Why Cornell Engineering?
"Scientists study the world as it is; engineers create the world that never has been."—Theodore von Karman
Cornell engineers challenge the status quo and do great things. Steeped in an environment of questioning, and with a focus on innovation, Cornell Engineering pursues excellence in all areas. Its faculty, students, and alumni design, build, and test products, improve the world of medicine, inform and shape our laws, create and drive businesses, become research luminaries, and overcome real and perceived barriers to achieve scientific breakthroughs that advance the quality of life on our planet.
We invite you to learn more about Cornell Engineering and its programs.
Did you know?
Charles Ward Hall (B.S., 1895) pioneered aluminum manufacturing procedures and tools in building aircraft. He developed the idea and tools to join duralumin – aircraft aluminum alloy skin – using cold-set rivets. This quickly revolutionized the manufacturing process and helped reduce drag.
Charles Frederick Hartt, Cornell’s first professor of geology, in the 1870s led two geological surveys of Brazil with Cornell geology students and faculty. He brought back geological and paleontological samples for the University’s burgeoning collections and botanical specimens for Wiegand Herbarium.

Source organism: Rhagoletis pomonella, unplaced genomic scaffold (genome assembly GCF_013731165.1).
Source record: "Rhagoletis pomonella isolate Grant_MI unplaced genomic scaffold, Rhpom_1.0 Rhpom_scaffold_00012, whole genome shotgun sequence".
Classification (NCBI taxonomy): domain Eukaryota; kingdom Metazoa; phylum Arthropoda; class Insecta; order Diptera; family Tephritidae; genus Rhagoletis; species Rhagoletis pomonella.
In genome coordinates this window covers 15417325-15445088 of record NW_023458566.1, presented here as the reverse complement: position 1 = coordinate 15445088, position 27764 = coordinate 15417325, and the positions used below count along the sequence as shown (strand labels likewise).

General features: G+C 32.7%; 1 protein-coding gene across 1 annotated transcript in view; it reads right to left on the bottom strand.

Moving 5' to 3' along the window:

Prof. Jack Oliver's research provided convincing proof that Earth’s continents are constantly moving. In 1968, Dr. Oliver, colleague Dr. Bryan Isacks and a former graduate student Lynn Sykes, wrote the paper “Seismology and the New Global Tectonics,” that put together earthquake evidence from around the world that made a convincing case that continental drift was indeed occurring.
In 2006, the Fab@Home project, designed and produced by MAE students, was launched . This first fully open-source 3D printer in the U.S., helped launch the consumer 3D printing revolution. Within one year, the Fab@Home website received 17,000,000 hits and the project received a Popular Mechanics Breakthrough Award.
Professor Julius Lucks’ research on RNA is discovering new truths about what RNA does and what it impacts, crucial in discovering potential shortcuts in engineering tailor-made biological pathways that could advance discoveries in human health and medicine.